Recently, I was browsing the channels when I saw a show “Totally T-Boz.” For those of us who grew up in the era of the female singing group TLC, that title is intriguing. Especially, when you know that one of the group members has Sickle Cell. T-Boz (Tionne Watkins) battled with Sickle Cell all of her life and recently dealt with brain tumors and many other setbacks as Warrior. I was particularly excited to see a well known figure acknowledging the pain of Sickle Cell and more importantly someone living with Sickle Cell. I thought, finally, someone would bring light to the pain of Sickle Cell on a greater scale. Finally, a voice!
Then as I thought about it more, she is A voice, just one. While I am excited to see that she is bringing some kind of awareness to the #1 blood disorder in America, she can not be the only one! In order to make a real impression on the hearts of America, it will take more than one voice. Personally, I have watched other communities rise from the ashes of non existence to world wide recognition. Seriously, every one knows what pink stands for in the store. Even though he was recently dethroned, everyone knows about the Live Strong bracelets. What are we missing as a community of Warriors and Warrior Caregivers? Why are we waiting for someone else to do the work? Why are we chasing waterfalls like the song by TLC that don’t exist unless we create them?
After pondering those questions for a moment and researching, I realized that we lack support within our community. I know, this is something no one wants hear but it needs to be said. Seemingly in the past, we all wanted to stay in our corners and live life the best way we can. Unfortunately, this is impossible. As a community, our ignorance and the ignorance of others is costing us more than we are willing to pay. Our Warriors are staying longer in the hospital and enduring the labeling of others as drug seekers and addicts. They are suffering from the lack of adequate funding to provide better care for them. Recently, I found out that Sickle Cell is the #1 blood disorder in America but it is the least funded. Seriously, This should anger us to move in great ways; however, it only angers us to move in small steps and get mad at the other communities for their profound steps toward world wide awareness.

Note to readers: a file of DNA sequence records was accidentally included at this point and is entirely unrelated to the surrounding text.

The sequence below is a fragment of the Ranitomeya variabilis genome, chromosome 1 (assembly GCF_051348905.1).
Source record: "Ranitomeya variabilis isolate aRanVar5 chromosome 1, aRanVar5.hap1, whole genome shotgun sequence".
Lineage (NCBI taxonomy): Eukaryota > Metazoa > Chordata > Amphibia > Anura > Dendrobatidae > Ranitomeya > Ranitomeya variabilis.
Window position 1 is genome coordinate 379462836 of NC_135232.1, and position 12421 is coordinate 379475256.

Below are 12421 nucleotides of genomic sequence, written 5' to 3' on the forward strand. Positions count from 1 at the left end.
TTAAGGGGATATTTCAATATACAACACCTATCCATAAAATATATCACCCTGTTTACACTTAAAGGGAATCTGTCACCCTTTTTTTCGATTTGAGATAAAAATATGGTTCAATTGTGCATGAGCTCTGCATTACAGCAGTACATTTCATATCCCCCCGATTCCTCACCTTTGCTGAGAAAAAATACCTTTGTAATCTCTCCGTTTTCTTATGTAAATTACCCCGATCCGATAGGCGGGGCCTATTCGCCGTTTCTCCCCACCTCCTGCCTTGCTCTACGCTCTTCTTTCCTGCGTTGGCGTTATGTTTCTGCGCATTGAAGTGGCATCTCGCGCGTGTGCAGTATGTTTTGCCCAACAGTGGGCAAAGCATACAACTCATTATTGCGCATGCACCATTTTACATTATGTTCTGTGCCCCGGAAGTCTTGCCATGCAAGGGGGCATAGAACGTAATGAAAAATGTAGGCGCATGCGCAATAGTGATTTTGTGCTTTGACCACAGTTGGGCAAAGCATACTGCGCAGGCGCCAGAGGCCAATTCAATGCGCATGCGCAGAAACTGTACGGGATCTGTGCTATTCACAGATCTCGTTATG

In order for us to receive the support and recognition needed, we must stand up and be counted. Recently, I joined a Sickle Cell Support group. We had a break out session with the Caregivers. At this session, I met a young couple that had a 5 year old daughter with Sickle Cell. It was their first time coming to the meeting and they had a lot of questions. They were surprised to know that they could not count on the Doctors to know everything for their daughter. They were equally surprised to hear that they would need to teach the doctors in some cases. With a puzzled look on their face, they were overwhelmed and I could tell. So, I volunteered to help them in any way I could. The next question is the one that I was most interested in answering. Why don’t we have the information we need? I said, “Lack of Support and Consistent participation.” I had been to several meetings at that point and every time I attended I met a new group of people. Very few people attended repeatedly. This was also the truth for another group I attended. As a result the numbers where very small and it is more difficult to get support for a Community of Warriors that is not supported by its Warriors and Warrior Caregivers. With that statement, they vowed to attend the next meeting and I pray they are able to.
Nevertheless, Support and Consistency seems to be a common thread in all Communities that wish to be heard. As the Community with the #1 blood disorder, we should have no trouble rallying support. Our struggles should propel us to show up to every meeting, rally on the steps of every state house, and donate to help stop the Pain of Sickle Cell.